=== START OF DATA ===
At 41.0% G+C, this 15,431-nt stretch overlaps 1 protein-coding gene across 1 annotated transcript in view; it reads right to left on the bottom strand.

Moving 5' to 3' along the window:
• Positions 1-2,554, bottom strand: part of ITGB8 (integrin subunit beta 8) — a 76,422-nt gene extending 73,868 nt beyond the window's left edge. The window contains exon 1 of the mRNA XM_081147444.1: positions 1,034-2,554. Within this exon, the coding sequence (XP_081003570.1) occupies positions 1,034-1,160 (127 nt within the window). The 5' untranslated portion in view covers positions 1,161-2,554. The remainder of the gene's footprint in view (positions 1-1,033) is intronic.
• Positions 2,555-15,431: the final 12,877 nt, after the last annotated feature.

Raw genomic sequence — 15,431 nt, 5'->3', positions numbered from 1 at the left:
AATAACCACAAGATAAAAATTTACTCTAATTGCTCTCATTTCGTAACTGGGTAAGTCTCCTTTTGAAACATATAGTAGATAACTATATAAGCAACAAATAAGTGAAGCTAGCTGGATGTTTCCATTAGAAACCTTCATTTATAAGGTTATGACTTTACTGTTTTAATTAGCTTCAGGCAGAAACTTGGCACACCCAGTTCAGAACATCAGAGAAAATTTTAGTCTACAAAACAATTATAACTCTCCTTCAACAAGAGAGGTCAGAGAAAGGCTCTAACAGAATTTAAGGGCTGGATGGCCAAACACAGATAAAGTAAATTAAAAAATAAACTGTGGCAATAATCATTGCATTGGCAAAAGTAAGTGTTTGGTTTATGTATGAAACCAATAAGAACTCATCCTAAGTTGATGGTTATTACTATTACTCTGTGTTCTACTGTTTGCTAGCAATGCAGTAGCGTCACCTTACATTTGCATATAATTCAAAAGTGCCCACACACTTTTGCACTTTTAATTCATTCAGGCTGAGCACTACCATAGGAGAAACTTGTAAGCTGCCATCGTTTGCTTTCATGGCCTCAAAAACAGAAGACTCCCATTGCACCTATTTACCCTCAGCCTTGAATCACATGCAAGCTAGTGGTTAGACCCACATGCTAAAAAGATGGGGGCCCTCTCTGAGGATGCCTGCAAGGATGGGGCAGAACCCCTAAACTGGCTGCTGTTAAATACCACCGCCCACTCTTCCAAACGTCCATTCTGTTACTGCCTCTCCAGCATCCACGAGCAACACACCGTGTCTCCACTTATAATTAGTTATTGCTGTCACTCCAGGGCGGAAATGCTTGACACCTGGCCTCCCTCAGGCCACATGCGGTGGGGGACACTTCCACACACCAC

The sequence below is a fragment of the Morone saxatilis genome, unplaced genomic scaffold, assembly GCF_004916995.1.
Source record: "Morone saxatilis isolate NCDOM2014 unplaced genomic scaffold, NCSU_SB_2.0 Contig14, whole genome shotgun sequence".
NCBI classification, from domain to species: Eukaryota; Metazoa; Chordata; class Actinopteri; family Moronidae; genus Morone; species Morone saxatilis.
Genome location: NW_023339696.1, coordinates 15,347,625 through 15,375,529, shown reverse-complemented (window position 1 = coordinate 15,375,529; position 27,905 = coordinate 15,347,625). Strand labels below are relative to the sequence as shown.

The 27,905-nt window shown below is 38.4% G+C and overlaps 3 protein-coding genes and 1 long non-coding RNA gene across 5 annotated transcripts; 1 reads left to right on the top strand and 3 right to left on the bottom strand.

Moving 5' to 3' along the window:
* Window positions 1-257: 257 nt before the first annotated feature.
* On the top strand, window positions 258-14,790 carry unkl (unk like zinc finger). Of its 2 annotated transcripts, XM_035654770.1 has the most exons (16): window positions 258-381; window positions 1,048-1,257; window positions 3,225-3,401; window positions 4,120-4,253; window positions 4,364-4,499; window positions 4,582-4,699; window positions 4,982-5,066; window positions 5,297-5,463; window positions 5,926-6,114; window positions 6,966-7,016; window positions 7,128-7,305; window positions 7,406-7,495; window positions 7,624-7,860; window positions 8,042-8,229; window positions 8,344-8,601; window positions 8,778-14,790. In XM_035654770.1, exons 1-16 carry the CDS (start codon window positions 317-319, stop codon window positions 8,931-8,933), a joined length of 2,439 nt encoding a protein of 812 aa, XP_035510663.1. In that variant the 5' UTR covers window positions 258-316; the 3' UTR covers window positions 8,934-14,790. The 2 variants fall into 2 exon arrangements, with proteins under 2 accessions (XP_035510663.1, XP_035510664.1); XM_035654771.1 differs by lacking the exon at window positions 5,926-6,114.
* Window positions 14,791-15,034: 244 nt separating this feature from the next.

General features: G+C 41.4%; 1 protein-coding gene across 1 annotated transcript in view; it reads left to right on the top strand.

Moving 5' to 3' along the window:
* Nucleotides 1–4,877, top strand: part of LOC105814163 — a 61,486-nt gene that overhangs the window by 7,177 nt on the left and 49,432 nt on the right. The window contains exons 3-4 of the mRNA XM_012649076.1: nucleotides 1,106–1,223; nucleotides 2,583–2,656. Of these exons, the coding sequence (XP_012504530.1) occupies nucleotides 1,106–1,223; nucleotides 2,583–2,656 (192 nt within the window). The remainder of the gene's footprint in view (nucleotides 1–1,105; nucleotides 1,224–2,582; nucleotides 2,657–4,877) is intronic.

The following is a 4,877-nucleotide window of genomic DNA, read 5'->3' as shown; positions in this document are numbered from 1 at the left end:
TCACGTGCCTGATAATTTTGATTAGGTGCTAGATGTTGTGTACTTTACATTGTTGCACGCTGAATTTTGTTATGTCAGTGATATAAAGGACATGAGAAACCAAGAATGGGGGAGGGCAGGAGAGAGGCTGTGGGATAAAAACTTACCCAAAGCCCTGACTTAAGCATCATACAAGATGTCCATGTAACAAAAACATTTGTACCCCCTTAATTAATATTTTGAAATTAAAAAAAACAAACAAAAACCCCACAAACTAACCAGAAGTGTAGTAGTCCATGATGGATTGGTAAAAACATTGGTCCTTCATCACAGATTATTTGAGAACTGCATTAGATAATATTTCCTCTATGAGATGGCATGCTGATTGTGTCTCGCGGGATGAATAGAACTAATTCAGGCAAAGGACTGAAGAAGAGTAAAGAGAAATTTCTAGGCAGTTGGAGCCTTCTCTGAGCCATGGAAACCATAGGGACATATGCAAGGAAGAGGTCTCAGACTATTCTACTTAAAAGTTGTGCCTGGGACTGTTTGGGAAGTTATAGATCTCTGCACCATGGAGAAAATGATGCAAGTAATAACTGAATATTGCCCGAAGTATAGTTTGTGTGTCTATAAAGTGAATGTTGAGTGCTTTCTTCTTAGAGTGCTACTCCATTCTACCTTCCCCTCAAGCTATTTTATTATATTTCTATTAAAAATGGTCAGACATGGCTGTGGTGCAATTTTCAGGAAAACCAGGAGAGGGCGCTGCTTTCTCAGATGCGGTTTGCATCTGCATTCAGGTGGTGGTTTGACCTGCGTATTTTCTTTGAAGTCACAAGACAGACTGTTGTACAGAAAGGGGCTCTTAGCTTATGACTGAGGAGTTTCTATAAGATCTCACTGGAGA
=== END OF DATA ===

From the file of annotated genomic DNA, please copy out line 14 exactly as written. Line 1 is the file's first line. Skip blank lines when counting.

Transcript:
* On the top strand, window positions 258-14,790 carry unkl (unk like zinc finger). Of its 2 annotated transcripts, XM_035654770.1 has the most exons (16): window positions 258-381; window positions 1,048-1,257; window positions 3,225-3,401; window positions 4,120-4,253; window positions 4,364-4,499; window positions 4,582-4,699; window positions 4,982-5,066; window positions 5,297-5,463; window positions 5,926-6,114; window positions 6,966-7,016; window positions 7,128-7,305; window positions 7,406-7,495; window positions 7,624-7,860; window positions 8,042-8,229; window positions 8,344-8,601; window positions 8,778-14,790. In XM_035654770.1, exons 1-16 carry the CDS (start codon window positions 317-319, stop codon window positions 8,931-8,933), a joined length of 2,439 nt encoding a protein of 812 aa, XP_035510663.1. In that variant the 5' UTR covers window positions 258-316; the 3' UTR covers window positions 8,934-14,790. The 2 variants fall into 2 exon arrangements, with proteins under 2 accessions (XP_035510663.1, XP_035510664.1); XM_035654771.1 differs by lacking the exon at window positions 5,926-6,114.